When I think of significant pairings, the North Pole and the South Pole, salt and pepper, and ketchup and mustard come immediately to mind.
Of late, Eugene Peterson has added another significant though strange pairing to my list of power couples: geography and eschatology. As odd as it sounds, this pair has been shaping and sustaining my soul as I fight to press on in the exhausting and exhilarating work of vocational ministry.
In Peterson’s book Under the Unpredictable Plant: An Exploration in Vocational Holiness, he shares with his readers the tensions that he felt in his soul as a professional Christian by tracing his own pastoral experience through the contours of the story of Jonah. One of the tensions that he said kept his soul intact in the work of ministry was the polarity of geography and eschatology.
By geography, Peterson means both more and less than the study of the physical features of the earth. He uses the term to describe the physical place and people to whom God has called you as a minister of the gospel and a shepherd of souls. He uses the term geography to call to mind and memory your particular point on the map and period in history. He means your pews and those who people them, the unique beauty and brokenness of your zip code, and the unique idols and ideals of your congregation in your historical moment (see 1 Peter 5:2).
By eschatology, Peterson means both more and less than the theological study of the death, judgement and the destiny of the soul. He uses the term to describe the lasting things, the ultimate end-game of ministry and humanity. Using this term, he reminds pastors and spiritual leaders to remember that our faith is a future-oriented one fighting to have eternal aims in a “now-oriented religion” (see Colossians 3:1-3).
The two must always be yoked together in our hearts and minds if we are going to faithfully serve in pastoral or vocational ministry roles.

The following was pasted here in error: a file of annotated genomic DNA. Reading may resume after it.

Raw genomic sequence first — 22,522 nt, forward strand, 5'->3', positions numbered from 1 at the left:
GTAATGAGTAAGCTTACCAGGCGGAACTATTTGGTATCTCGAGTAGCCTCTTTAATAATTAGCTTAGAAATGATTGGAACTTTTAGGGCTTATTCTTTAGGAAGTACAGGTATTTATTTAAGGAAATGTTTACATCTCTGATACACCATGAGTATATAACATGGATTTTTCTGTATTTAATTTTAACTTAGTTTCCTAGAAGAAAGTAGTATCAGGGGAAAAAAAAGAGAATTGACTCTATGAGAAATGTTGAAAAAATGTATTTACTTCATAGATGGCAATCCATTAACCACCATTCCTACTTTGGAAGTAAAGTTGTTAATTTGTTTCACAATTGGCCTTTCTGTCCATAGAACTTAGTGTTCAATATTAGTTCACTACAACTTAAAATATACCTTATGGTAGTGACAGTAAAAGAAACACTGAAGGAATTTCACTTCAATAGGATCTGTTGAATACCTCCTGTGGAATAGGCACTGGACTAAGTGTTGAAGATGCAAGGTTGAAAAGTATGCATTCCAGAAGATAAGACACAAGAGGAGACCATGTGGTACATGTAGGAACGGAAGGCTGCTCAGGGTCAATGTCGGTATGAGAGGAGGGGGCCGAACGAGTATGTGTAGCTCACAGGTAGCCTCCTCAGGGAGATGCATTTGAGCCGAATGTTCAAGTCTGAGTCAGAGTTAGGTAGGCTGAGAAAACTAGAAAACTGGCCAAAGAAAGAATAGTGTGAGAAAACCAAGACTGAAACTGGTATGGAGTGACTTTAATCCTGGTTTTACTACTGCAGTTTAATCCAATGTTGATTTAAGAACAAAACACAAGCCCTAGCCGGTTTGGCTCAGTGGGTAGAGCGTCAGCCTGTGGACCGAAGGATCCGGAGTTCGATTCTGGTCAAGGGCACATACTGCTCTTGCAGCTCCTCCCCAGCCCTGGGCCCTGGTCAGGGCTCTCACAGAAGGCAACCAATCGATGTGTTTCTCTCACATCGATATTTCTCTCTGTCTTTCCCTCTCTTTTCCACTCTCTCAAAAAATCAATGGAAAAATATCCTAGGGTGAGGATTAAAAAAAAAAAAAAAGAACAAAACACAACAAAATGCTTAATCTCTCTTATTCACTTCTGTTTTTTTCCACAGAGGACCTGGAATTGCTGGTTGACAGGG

“Either without its biblical partner falsifies the pastoral vocation. Both are necessary – equally yoked….Geography without eschatology becomes mere religious landscaping, growing a few flowers, mowing the lawn, pulling out the crabgrass, making life as comfortable as possible under the circumstances…Eschatology without geography degenerates into religious science fiction. It imagines lurid scenarios of heaven and hell, quite ignoring the gospel essentials of love and hope and faith…”
As in most polarities and tensions, it is all-too-easy to swing the pendulum one way or the other. When we are only thinking about geography, we can get so sucked into our particular moment in time and the demands and needs of our congregation and culture that we lose sight of our purpose. While we are called to serve our particular people and place, we not called to coddle our congregations or pander to the pews. We are called to point them to the lasting hope of gospel with its tangible teleos of the second coming of Christ who will forever wed the new heavens and the new earth. While we are called to engage in current events, we are not to get so stuck in them that we forget our long-term goal and hope. We must remind them and ourselves that God’s people have been called to be a waiting and long-sighted people. We are not to live in short-sighted hope that a political party, a movement, or even a cultural moment will give us the progress and peace we are seeking. Only Christ can do that.
On the other hand, it is also far-too-easy to be so theologically set on the eternal ends that we forget that our geography matters. Sometimes Reformed circles are accused of being the frozen chosen, those who are so heavenly-minded that they are of no earthly good. I know that I have been stuck in that ditch many times until someone or something yanks me back to the reality of the here and now that matter to God. Yes, our eschatological hope is the ultimate end, but God means to continue the spread and advance of His kingdom in our particular place and time through the conforming of our particular people to the image of Christ. We cannot gloss over current events and the felt and festering needs of the people around us, glibly pointing to future glory. We must get our hands dirty in the geography to which we have been called.
In the midst of our chaotic cultural moment where a pandemic intersects with a polarized and politically-charged election season which intersects with a nation shaken by systemic racism, we desperately need to live in the tension of this powerful pair.